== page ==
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The world of robotics

Robots are an integral part of modern life and are set to be even more prominent in the future. They come in all shapes and sizes and are able to perform a wide range of tasks, from building cars to landing on Mars. But defining what a robot actually is can be tricky; ask five roboticists and you are likely to get five different answers!

Robots can vary massively, from fixed-location robots making tiny, precise movements to manufacture microchips, to humanoid robots that can walk around different environments.

What nearly all robots can do, though, is these three things:

  • Sense
  • Process
  • Act

Making sense of the environment

Robots are able to sense the physical world, so they can perform actions accordingly. They often use sensors to detect the movement of their own components, as well as detecting other objects nearby. For example, a robotic arm in a smartphone factory may use a motion sensor to keep track of its position, and may use a pressure sensor to ensure it holds components with the correct force, to avoid dropping or crushing them.

A robotic arm used for fitting together an electronic device such as a smartphone.

Between 1966 and 1972, researchers at Stanford University developed Shakey, the first truly mobile robot with the ability to sense its environment. It was capable of navigating around obstacles by using a TV camera and an infrared rangefinder to scan items in front of it. Shakey also had whisker-like feelers to determine if it was touching another object. Instead of relying on a preprogrammed set of instructions, Shakey could piece together simple commands to perform more complex tasks, as well as remembering and adjusting these actions for future tasks. This was integral to Shakey’s ability to navigate spaces effectively, which in turn helped to advance artificial intelligence and pathfinding.

The Shakey mobile robot, with its TV camera, range finder and bump detectors labelled.

Over the years, new and improved sensors have increased robots’ abilities to understand the environment. For example, self-driving cars use light detection and ranging (LIDAR) sensors, which use pulses of laser light to measure the distance to other objects in order to build a 3D model of the world. All this extra information means that robots require more processing power so that they can process data in a quick and timely manner.

The power of processing

Nearly all robots need a device, such as a computer or microcontroller, to receive data from sensors and other components. This device will need to process the data into meaningful information that can then be used to communicate instructions.

In this course your buggy will be based around a Raspberry Pi, a single-board computer that allows a wide range of components to be connected to it. You’ll attach the different components of the buggy to the Raspberry Pi and program it to run autonomously.

Automation in action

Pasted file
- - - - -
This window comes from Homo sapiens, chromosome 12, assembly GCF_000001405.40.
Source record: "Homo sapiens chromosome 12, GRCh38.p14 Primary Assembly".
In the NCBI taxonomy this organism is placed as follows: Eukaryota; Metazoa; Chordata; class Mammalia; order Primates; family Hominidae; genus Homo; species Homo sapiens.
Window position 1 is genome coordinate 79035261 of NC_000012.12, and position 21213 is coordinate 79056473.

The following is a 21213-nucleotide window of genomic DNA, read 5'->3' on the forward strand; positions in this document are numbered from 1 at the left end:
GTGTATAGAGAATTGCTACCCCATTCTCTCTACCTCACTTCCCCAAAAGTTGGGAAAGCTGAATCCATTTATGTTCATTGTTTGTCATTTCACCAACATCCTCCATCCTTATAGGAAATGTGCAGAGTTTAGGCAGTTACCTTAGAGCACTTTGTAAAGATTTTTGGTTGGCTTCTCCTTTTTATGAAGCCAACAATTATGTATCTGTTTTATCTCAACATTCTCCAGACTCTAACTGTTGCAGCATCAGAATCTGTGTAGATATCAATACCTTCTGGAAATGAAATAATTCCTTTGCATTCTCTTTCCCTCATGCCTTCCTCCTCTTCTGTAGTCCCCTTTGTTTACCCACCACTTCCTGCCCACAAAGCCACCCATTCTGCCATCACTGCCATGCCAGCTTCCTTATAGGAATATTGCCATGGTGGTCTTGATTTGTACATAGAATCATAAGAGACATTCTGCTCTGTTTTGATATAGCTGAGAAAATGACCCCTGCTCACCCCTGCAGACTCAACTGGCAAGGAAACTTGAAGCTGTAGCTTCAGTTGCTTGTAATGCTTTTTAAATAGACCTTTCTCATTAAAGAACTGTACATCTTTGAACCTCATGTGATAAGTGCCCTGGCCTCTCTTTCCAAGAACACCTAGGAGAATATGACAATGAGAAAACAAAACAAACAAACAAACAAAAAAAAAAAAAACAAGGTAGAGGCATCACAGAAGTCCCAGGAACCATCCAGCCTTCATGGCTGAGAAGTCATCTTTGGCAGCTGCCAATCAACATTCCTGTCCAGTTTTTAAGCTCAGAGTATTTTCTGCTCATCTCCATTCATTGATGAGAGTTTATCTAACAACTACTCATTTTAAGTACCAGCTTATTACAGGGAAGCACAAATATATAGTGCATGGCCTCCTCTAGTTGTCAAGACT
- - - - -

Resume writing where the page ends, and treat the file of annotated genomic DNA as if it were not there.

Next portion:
The ability to process data and act on this information almost instantly, with minimal human interaction, is one of the major advancements of robotics, and indeed technology, in the last few decades. Most robots will be able to perform some actions autonomously, from a robotic arm that twists the lids onto jars of jam in an assembly line to a drone that is able to return to the location it took off from.

The level of autonomy needed depends on how the robot is designed to interact with the world. Some are closely controlled by human operators, such as medical robots that assist surgeons with performing operations. These robots help surgeons to make very precise incisions that would be difficult without this assistance, and can sometimes even allow surgeons to operate remotely.

A surgeon using a robotic assistant to perform surgery on a patient.

Other robots are much more autonomous and rely on minimal human interaction. A robot vacuum cleaner will use sensors to move around the room while avoiding the furniture, and will map the areas it has visited to ensure it has covered the entire room. Some even have the ability to find a charging station and empty themselves automatically into a designated bin.

Many robots are somewhere in the middle, having the ability to automate some tasks, but also requiring a small amount of human interaction. These semi-autonomous robots are optimal for activities such as navigating contaminated places that would be dangerous for people. It is possible for operators to take over the decision-making from the robot and perform certain actions remotely that the robot may not be programmed to perform.

Discussion

  • What are some of the robots that you interact with, either directly or indirectly?

  • Which area do you think robotics will have the biggest impact on in the future? Why is that?

Share your thoughts in the comments section below.

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This article is from the free online course:

Robotics With Raspberry Pi: Build and Program Your First Robot Buggy

Raspberry Pi Foundation